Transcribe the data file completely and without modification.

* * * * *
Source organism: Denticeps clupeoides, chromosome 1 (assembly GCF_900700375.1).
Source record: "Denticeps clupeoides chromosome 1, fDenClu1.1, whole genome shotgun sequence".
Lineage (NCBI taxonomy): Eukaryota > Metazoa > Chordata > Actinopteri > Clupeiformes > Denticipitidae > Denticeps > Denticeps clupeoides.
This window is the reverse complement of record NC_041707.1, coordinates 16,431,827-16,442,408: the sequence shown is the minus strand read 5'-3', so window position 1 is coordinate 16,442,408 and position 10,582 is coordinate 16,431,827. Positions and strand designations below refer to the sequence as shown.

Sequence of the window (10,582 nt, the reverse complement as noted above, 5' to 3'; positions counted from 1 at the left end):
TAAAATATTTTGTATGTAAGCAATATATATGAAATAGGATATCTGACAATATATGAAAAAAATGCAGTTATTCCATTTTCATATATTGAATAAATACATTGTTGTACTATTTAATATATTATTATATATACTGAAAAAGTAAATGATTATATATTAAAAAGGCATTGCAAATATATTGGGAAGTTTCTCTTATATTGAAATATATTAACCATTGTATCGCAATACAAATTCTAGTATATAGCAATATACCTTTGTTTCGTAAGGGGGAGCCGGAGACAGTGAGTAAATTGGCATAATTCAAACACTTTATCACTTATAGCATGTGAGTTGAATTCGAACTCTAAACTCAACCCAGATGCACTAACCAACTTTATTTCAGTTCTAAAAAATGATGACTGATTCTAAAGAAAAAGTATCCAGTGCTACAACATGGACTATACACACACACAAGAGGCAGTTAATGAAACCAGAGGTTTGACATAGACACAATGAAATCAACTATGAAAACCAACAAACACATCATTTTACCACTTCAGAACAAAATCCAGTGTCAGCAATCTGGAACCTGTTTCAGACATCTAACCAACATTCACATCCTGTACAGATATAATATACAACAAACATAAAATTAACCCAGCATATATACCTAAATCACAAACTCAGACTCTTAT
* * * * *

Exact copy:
Source organism: Denticeps clupeoides, chromosome 1 (assembly GCF_900700375.1).
Source record: "Denticeps clupeoides chromosome 1, fDenClu1.1, whole genome shotgun sequence".
Lineage (NCBI taxonomy): Eukaryota > Metazoa > Chordata > Actinopteri > Clupeiformes > Denticipitidae > Denticeps > Denticeps clupeoides.
This window is the reverse complement of record NC_041707.1, coordinates 16,431,827-16,442,408: the sequence shown is the minus strand read 5'-3', so window position 1 is coordinate 16,442,408 and position 10,582 is coordinate 16,431,827. Positions and strand designations below refer to the sequence as shown.

Sequence of the window (10,582 nt, the reverse complement as noted above, 5' to 3'; positions counted from 1 at the left end):
TAAAATATTTTGTATGTAAGCAATATATATGAAATAGGATATCTGACAATATATGAAAAAAATGCAGTTATTCCATTTTCATATATTGAATAAATACATTGTTGTACTATTTAATATATTATTATATATACTGAAAAAGTAAATGATTATATATTAAAAAGGCATTGCAAATATATTGGGAAGTTTCTCTTATATTGAAATATATTAACCATTGTATCGCAATACAAATTCTAGTATATAGCAATATACCTTTGTTTCGTAAGGGGGAGCCGGAGACAGTGAGTAAATTGGCATAATTCAAACACTTTATCACTTATAGCATGTGAGTTGAATTCGAACTCTAAACTCAACCCAGATGCACTAACCAACTTTATTTCAGTTCTAAAAAATGATGACTGATTCTAAAGAAAAAGTATCCAGTGCTACAACATGGACTATACACACACACAAGAGGCAGTTAATGAAACCAGAGGTTTGACATAGACACAATGAAATCAACTATGAAAACCAACAAACACATCATTTTACCACTTCAGAACAAAATCCAGTGTCAGCAATCTGGAACCTGTTTCAGACATCTAACCAACATTCACATCCTGTACAGATATAATATACAACAAACATAAAATTAACCCAGCATATATACCTAAATCACAAACTCAGACTCTTAT